Water damage to cars from Hurricane Sandy

I am hoping someone can help my sister and her family. They live in Long Island and their cars were flooded up to the electrical system by salt water. Though the cars are running their mechanic said the salt water is fatal and their cars are “totalled.”

Does anyone know if that’s true and anything they can do to salvage them?

many thanks,

Anytime water gets into the electrical system of a vehicle be it salt water or not things start to corrode. Problems might not show up immediately after the vehicle is dried out. But as time goes on more and more electrical problems begin to plague the vehicle. Consider the vehicle totalled if the electricals were submerged.


Ask A Car Insurance Agent Or Adjuster.

I believe that even though they are trying to save the company money, they will total a flood car in a heart beat, knowing the unending problems that will result.

Have you ever read the accounts of unscrupulous dealer buying up and reselling flood cars to unsuspecting buyers ? There will be a new inventory available soon. TV news shows will probably cover this story at some time.

This is where that “comprehensive” insurance they paid for will pay off.


If they run they easily could have issues later. If you have no insurance covering this damage then wash them normally at a car wash and hope. The statement you gave from the mechanic does not have much detail. All the cars on long island are sprayed with salt year round. If the car runs then not too much immediate damage. Most cars can go in salt water up to the floorboards without major issues as most of the wires are higher. As long as the interior was not flooded with saltwater you may be ok. I really do not know what you mean flooded up to the electrical system.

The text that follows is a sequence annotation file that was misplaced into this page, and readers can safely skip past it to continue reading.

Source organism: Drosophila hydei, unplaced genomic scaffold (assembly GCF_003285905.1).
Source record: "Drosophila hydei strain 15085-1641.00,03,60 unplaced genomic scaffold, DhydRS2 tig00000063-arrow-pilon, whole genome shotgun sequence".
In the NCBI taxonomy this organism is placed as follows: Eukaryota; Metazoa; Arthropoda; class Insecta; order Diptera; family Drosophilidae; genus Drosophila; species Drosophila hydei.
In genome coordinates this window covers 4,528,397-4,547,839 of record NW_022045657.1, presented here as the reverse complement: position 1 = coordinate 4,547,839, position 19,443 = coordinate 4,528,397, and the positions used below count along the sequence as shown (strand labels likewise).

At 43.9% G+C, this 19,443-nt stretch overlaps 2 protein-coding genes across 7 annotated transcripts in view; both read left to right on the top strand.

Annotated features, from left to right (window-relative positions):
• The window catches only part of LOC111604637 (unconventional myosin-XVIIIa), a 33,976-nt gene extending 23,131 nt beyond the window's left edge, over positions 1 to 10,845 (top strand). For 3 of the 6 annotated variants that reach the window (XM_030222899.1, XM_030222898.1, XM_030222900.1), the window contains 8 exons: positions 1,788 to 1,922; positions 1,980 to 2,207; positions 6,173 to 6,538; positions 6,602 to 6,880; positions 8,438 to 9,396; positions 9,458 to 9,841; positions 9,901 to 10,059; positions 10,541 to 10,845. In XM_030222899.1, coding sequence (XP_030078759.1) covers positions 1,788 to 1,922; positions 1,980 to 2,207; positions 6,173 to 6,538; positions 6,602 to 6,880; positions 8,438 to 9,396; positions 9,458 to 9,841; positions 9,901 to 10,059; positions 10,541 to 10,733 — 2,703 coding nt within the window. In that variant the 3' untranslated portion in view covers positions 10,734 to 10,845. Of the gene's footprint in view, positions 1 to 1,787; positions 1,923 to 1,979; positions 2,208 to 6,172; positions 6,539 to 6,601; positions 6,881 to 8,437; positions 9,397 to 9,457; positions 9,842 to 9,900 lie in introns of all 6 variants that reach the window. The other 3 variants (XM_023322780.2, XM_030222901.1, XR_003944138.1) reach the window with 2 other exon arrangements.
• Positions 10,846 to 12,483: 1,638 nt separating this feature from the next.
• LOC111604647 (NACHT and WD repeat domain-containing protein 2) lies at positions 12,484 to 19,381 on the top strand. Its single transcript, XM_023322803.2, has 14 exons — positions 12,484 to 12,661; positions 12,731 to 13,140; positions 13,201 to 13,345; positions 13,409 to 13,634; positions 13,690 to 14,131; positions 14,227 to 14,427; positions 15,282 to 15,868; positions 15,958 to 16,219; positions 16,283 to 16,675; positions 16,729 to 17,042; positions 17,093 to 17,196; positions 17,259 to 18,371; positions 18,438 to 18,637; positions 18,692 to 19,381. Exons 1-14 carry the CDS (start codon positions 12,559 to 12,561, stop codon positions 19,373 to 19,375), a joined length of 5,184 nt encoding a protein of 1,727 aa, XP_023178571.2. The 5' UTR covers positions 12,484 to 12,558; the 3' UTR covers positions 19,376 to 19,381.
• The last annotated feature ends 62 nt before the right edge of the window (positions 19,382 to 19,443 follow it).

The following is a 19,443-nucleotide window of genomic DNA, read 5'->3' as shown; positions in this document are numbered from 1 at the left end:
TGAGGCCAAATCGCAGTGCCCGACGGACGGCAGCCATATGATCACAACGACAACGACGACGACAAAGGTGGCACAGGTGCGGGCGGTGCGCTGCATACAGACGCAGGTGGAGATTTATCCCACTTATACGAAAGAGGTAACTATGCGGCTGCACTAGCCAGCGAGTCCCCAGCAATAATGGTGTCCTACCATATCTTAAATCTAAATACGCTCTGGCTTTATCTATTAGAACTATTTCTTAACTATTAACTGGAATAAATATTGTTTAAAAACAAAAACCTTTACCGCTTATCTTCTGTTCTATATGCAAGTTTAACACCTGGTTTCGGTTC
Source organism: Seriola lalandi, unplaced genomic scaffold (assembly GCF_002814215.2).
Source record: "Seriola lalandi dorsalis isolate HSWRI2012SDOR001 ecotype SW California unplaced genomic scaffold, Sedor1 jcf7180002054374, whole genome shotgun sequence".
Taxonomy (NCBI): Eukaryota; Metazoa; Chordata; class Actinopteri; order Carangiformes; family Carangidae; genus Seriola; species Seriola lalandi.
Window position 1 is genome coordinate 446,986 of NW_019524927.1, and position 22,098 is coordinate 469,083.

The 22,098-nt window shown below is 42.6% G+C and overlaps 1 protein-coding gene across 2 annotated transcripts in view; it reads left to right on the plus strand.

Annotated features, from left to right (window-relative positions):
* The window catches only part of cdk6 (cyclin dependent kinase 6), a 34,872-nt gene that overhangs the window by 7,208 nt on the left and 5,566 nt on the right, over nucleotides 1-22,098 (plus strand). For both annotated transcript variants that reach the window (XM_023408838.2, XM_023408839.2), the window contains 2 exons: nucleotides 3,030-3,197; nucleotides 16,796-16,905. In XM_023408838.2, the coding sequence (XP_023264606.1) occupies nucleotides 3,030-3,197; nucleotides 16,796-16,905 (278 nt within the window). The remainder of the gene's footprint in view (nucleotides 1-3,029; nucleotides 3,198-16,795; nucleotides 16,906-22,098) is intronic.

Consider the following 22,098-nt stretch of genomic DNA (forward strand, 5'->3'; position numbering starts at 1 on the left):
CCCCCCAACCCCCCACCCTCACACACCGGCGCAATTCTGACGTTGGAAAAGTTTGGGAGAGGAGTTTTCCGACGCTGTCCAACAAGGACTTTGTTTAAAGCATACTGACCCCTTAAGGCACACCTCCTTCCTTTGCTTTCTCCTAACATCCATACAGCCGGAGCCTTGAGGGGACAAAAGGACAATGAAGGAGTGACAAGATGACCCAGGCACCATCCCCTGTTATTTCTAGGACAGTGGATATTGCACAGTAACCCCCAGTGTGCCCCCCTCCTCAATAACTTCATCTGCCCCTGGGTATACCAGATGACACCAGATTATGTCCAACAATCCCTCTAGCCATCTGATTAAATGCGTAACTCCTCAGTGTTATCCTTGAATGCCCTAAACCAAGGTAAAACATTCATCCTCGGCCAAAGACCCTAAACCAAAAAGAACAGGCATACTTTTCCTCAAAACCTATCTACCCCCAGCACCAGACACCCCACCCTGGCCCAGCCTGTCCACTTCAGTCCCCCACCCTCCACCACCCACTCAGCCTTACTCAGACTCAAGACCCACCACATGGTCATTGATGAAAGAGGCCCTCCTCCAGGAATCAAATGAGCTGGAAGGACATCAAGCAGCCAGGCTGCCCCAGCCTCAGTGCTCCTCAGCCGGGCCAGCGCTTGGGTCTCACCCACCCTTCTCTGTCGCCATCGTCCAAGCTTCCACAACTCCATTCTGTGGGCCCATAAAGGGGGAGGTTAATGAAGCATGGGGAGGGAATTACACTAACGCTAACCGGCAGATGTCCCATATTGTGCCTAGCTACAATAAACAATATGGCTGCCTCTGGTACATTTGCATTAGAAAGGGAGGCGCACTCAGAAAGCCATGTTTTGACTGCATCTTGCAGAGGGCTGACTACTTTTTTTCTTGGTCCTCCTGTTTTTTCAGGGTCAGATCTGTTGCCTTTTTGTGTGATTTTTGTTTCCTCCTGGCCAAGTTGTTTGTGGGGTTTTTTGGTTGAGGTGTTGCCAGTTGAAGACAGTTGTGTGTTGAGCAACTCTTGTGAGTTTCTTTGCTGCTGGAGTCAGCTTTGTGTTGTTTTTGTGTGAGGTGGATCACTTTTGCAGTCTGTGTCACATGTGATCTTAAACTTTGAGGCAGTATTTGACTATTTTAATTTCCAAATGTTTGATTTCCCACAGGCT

@Meema, here’s a discussion on flooded cars. There is also a link to a Tom and Ray segment on the same subject. I suggest that your sister contact her insurer immediately to have the cars assessed for damage.

If salt water got near anything electronic, it is very likely totaled. You could wash things off very thoroughly with distilled water, dry it off and then put it in a bag with rice. Believe it or not, rice is a natural desiccant and may get rid of whatever moisture is left.
You can get lucky and have everything work just fine again,. The problem with salt is that it is highly corrosive and is that small amounts of salt may still be present - that can cause all sorts of weird intermittent problems. If you can get to what has been flooded, try it. You have nothing to lose.
If it doesn’t work, whatever unit affected may need to be replaced. If enough electronic modules can’t be brought back to life, it could become cost prohibitive to replace them all and the car could be done for.